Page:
New Old Lompoc Presents “15 Beers For 15 Years”
New Old Lompoc presents “15 Beers for 15 Years” in honor of its 15th anniversary
Portland, OR – The New Old Lompoc brewery will celebrate its 15 anniversary later this summer in a big way: 15 Beers for 15 Years! A Northwest institution, the New Old Lompoc will host a party on August 20, the first official day of Portland Beer Week, serving 15 unique and specialty Lompoc beers in addition to its mainstay lineup. Organizers anticipate nearly 30 different beers will pour throughout the day.
The party will start at 11 am in the parking lot of the New Old Lompoc at 1616 NW 23 Ave. In addition to the myriad of beers, there will be a cornhole tournament, live music and food specials. The event will also feature a toast to the memory of Don Younger, who was part owner of the brewery since 2000.
Some of the specialty beers scheduled to be on tap include Saazall Pilsner, Pale Ryeder, two vintages of Old Tavern Rat, Vintage Batch 69, 2009 Pre-Dawn Imperial Stout, a few barrel aged beers, additional vintages, at least one firkin, and many more offerings.
Although the New Old Lompoc building has been around for more than a century in a number of capacities – including a carriage house for the 1906 World Fair, trunk storage, the original Food Front, and Jack Keith Antiques – it didn’t become a brewery until 1996, when then-owners Pete Goforth and Bob Rice teamed up with Jerry Fechter on the project.
The original brewery name, the Old Lompoc, was borrowed from the New Old Lompoc House, a well-known establishment on SW First and Arthur in the 1950s and 1960s. Goforth used to visit the pub during his years at Portland State. With fond memories of the bar, Goforth and partner Rice patterned the Old Lompoc after its namesake. After a discussion over a game of golf, they hired Fechter to build and run the brewery. Fechter, a homebrewer, spent two weeks at the Seibel Institute of Technology to learn all aspects of running a brewery, then got to work.
Fechter built the 440-square-foot brewery with grundies – utilitarian, cheaply made and mass-produced tanks on wheels that rolled in and out of the brewery. A local craftsman fabricated a kettle and a mash tun, and the Old Lompoc Brewery was born. Fechter brewed 300 bbls a year for the first few years, distributing them to the Goforth and Rice network that included Virginia café, Tonic Lounge, Mulligans, Putters, O’Malleys and O’Briens.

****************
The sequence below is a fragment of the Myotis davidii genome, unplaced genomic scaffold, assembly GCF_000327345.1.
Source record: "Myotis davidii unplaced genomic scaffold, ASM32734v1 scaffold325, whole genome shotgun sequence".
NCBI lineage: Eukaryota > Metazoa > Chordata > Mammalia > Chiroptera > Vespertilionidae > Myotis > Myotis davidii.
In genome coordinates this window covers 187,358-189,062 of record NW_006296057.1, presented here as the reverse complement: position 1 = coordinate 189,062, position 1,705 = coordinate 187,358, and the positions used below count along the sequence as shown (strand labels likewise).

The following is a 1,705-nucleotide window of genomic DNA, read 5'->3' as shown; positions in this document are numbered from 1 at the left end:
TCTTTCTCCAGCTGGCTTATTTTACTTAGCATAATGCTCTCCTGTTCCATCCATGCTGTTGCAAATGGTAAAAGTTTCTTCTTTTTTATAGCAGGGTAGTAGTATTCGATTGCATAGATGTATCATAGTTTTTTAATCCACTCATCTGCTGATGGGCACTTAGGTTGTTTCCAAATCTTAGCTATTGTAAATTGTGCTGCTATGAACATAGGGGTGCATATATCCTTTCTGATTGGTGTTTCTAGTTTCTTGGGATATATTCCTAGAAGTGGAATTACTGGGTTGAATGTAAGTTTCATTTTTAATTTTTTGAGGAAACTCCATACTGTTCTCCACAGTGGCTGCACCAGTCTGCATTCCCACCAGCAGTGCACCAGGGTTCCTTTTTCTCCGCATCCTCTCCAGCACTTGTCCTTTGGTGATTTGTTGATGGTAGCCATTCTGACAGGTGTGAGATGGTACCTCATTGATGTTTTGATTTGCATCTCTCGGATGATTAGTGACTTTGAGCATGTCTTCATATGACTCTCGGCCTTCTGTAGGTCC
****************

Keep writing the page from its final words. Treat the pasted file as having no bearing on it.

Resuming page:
In late 1999, Fechter, interested in purchasing the property, approached Younger. “To find people with money to invest was easy. I needed a partner who already was established to make Lompoc more reputable,” explained Fechter. “Don made sense. He was smart, had a lot of connections and was a hell of a guy.”
Together they purchased the property in 2000 and re-opened as the New Old Lompoc. “The name was all Don’s idea,” according to Fechter. “Every time we told somebody where it was going to be, they’d say ‘Oh, it’s where the Old Lompoc was.'”
The New Old Lompoc continued to produce beers for the Goforth & Rice pubs, while buildings its own stream of customers. When Fechter and Younger opened Hedge House, the pub increased production; in 2004, it produced 1,089 bbls of beer, an outstanding feat for a brewery of that size.
Fechter and Younger opened a second brewery at the Fifth Quadrant in North Portland in 2006 to accommodate increased growth within the brand. New Old Lompoc brewery continues to produce mainstay beers and seasonals for all five pubs that now include New Old Lompoc, Hedge House, Fifth Quadrant, Oaks Bottom and Sidebar.
The anniversary party may be a swan song of sorts – demolition of the New Old Lompoc is rumored for 2012 to make way for apartments and upscale retail. To Lompoc fans, this will be a blow to the neighborhood; enjoy every bit of it while it lasts.